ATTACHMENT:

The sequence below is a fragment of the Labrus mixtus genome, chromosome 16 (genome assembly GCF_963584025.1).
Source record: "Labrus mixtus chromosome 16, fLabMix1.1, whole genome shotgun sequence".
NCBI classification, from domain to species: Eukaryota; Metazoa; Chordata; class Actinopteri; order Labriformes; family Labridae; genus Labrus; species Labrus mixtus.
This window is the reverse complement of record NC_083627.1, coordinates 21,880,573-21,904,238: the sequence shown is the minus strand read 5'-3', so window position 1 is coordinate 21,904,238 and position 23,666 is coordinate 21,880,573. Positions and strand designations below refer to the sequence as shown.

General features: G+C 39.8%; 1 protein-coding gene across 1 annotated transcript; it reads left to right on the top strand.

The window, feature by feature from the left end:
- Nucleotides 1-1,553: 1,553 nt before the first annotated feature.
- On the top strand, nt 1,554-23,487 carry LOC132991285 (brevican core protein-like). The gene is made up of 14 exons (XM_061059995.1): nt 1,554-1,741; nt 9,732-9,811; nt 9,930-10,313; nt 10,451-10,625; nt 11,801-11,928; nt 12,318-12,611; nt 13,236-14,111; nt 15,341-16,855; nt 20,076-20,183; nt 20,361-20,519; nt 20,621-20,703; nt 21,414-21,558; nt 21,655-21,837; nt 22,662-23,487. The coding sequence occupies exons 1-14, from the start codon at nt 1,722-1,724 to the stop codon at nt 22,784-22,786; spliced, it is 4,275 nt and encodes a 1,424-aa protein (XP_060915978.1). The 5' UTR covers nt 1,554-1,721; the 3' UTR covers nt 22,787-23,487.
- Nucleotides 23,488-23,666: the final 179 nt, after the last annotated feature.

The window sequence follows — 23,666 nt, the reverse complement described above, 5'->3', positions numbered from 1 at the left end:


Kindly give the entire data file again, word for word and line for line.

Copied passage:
The sequence below is a fragment of the Labrus mixtus genome, chromosome 16 (genome assembly GCF_963584025.1).
Source record: "Labrus mixtus chromosome 16, fLabMix1.1, whole genome shotgun sequence".
NCBI classification, from domain to species: Eukaryota; Metazoa; Chordata; class Actinopteri; order Labriformes; family Labridae; genus Labrus; species Labrus mixtus.
This window is the reverse complement of record NC_083627.1, coordinates 21,880,573-21,904,238: the sequence shown is the minus strand read 5'-3', so window position 1 is coordinate 21,904,238 and position 23,666 is coordinate 21,880,573. Positions and strand designations below refer to the sequence as shown.

General features: G+C 39.8%; 1 protein-coding gene across 1 annotated transcript; it reads left to right on the top strand.

The window, feature by feature from the left end:
- Nucleotides 1-1,553: 1,553 nt before the first annotated feature.
- On the top strand, nt 1,554-23,487 carry LOC132991285 (brevican core protein-like). The gene is made up of 14 exons (XM_061059995.1): nt 1,554-1,741; nt 9,732-9,811; nt 9,930-10,313; nt 10,451-10,625; nt 11,801-11,928; nt 12,318-12,611; nt 13,236-14,111; nt 15,341-16,855; nt 20,076-20,183; nt 20,361-20,519; nt 20,621-20,703; nt 21,414-21,558; nt 21,655-21,837; nt 22,662-23,487. The coding sequence occupies exons 1-14, from the start codon at nt 1,722-1,724 to the stop codon at nt 22,784-22,786; spliced, it is 4,275 nt and encodes a 1,424-aa protein (XP_060915978.1). The 5' UTR covers nt 1,554-1,721; the 3' UTR covers nt 22,787-23,487.
- Nucleotides 23,488-23,666: the final 179 nt, after the last annotated feature.

The window sequence follows — 23,666 nt, the reverse complement described above, 5'->3', positions numbered from 1 at the left end: